Should You Give Sales Presentations or Have Sales Conversations (Part 3)

Welcome to part three of our look at sales presentations vs sales conversations.
If you haven’t read part 1 and 2- you can access them by clicking on the earlier posts below.

I have received a ton of great feedback from Part 1 & Part 2 – thank you for that.
I want to talk today about a conversational voice.
I think we all recognize that we should move from sales presentations (monologues) to sales conversations (dialogues).

After all – it is about them and we need to engage them if we want them to buy from us.

So we will dive into particulars of asking questions, discovering their pain and motivation, etc… Later.

For now I want to talk about the balance that you need to create as an influencer. The balance is between realatability and creibility.

An influencer has to be both relatable as well as credible.

If you are not credible – your audience won’t care. But if you are not relatable, your audience won’t repond.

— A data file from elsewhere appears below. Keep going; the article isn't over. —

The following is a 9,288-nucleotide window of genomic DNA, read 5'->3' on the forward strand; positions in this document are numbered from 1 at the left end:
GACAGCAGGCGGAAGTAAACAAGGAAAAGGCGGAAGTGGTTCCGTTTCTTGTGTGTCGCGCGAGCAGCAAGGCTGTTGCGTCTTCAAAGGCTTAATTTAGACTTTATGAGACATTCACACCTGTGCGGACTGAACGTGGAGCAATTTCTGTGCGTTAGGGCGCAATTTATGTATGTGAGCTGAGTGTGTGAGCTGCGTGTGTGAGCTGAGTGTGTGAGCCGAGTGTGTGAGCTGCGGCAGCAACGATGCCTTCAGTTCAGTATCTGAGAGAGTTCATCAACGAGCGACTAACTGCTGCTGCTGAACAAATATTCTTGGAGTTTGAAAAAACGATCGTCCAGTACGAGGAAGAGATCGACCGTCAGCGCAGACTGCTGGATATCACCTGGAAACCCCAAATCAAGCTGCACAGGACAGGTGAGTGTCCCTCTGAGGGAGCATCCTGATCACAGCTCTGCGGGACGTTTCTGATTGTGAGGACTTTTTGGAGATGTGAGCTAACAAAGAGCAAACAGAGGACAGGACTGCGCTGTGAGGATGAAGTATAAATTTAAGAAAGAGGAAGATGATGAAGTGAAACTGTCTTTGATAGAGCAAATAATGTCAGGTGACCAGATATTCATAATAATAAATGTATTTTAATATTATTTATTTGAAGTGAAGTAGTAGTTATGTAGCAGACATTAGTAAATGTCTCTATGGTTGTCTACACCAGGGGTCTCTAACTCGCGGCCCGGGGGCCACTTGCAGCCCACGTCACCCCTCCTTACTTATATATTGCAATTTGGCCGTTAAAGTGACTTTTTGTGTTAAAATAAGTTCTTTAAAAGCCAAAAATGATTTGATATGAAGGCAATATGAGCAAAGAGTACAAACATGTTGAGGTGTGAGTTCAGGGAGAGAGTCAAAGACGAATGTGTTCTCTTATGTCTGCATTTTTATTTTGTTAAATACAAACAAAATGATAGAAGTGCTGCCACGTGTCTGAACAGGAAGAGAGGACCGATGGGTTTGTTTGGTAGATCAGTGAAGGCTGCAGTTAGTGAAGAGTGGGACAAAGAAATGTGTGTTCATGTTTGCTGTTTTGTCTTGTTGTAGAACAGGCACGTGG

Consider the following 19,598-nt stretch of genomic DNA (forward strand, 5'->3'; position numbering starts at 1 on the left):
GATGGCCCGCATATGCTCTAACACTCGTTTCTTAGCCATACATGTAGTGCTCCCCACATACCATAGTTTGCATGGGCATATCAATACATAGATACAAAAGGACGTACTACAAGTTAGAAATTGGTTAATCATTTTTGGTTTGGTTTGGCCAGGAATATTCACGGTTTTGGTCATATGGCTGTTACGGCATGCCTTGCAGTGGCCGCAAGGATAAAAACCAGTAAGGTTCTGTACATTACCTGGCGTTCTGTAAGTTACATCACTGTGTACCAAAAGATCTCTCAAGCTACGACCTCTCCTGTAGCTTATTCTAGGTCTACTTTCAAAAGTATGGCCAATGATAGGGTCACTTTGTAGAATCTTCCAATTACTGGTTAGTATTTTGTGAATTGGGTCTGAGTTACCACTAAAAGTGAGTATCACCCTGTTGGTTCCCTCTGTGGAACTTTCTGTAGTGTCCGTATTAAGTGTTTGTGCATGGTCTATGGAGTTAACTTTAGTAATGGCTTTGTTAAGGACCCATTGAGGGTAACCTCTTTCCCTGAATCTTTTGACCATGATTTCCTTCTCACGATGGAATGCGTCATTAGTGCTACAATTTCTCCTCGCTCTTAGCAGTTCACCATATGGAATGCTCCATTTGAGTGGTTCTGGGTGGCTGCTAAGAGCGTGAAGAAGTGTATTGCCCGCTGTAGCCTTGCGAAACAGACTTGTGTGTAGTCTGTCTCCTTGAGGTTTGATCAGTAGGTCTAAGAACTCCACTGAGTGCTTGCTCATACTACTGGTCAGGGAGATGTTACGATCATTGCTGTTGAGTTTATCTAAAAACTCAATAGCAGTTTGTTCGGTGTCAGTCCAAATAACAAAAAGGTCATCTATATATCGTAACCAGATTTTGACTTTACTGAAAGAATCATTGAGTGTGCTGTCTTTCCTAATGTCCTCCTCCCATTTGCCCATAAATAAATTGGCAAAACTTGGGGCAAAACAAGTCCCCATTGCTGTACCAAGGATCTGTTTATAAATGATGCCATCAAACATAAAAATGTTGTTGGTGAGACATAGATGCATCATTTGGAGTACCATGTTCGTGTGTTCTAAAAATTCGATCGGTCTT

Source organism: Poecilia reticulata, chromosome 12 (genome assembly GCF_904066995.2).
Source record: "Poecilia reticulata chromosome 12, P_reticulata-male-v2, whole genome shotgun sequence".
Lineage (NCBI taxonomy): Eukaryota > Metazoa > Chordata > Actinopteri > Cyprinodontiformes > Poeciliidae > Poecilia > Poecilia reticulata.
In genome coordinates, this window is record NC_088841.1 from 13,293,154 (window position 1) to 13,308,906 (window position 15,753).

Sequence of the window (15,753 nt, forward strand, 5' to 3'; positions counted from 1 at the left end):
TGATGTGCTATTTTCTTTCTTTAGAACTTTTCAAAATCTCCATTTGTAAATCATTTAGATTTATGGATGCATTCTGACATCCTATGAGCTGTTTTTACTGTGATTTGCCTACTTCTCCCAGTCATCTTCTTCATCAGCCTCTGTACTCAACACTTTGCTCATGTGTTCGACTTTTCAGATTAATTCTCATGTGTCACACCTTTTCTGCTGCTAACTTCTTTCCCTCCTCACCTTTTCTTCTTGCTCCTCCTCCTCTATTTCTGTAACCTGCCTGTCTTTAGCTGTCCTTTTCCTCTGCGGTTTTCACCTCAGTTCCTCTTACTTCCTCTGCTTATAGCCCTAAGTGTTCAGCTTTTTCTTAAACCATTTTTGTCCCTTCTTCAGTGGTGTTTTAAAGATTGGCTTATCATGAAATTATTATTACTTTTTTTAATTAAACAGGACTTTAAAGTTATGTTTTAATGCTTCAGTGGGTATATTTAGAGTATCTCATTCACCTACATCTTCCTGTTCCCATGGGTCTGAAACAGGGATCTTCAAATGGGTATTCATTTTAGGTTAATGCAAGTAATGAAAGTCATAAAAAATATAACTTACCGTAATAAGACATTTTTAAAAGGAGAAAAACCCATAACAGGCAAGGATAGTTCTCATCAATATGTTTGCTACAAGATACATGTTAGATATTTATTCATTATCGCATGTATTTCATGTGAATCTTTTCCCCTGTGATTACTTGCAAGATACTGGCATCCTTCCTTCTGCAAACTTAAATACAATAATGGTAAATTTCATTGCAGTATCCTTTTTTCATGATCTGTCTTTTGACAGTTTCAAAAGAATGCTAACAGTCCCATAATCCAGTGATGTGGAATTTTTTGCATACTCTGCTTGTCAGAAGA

So to create this balance we need to develop a conversational voice. It is a voice that is engaging. It is confident without being commanding. It is inviting without being week. It is curious yet direct when it needs to be. A friend of mine calls this a relaxed intensity.

A relaxed intensity makes you approachable while still being respected. I call it developing a conversational voice.

I am sure you have all met someone who has mastered this trait. They control the conversation and where it is leading while at the same time making it feel organic and making everyone feel a part.

That is influence. And it is created by developing a conversational voice.

So how do you do that? Here is your influence tip. Record yourself in every sales presentation/conversation you have and go back and analyze it.
Would you buy from yourself? Do you sound confident? Are you pushy? Does it seem natural and organic? Are you engaging the client/prospect and making them a part of the conversation?

Listening to yourself is one of the most eye-opening processes and it is what separates the good from the great over time.

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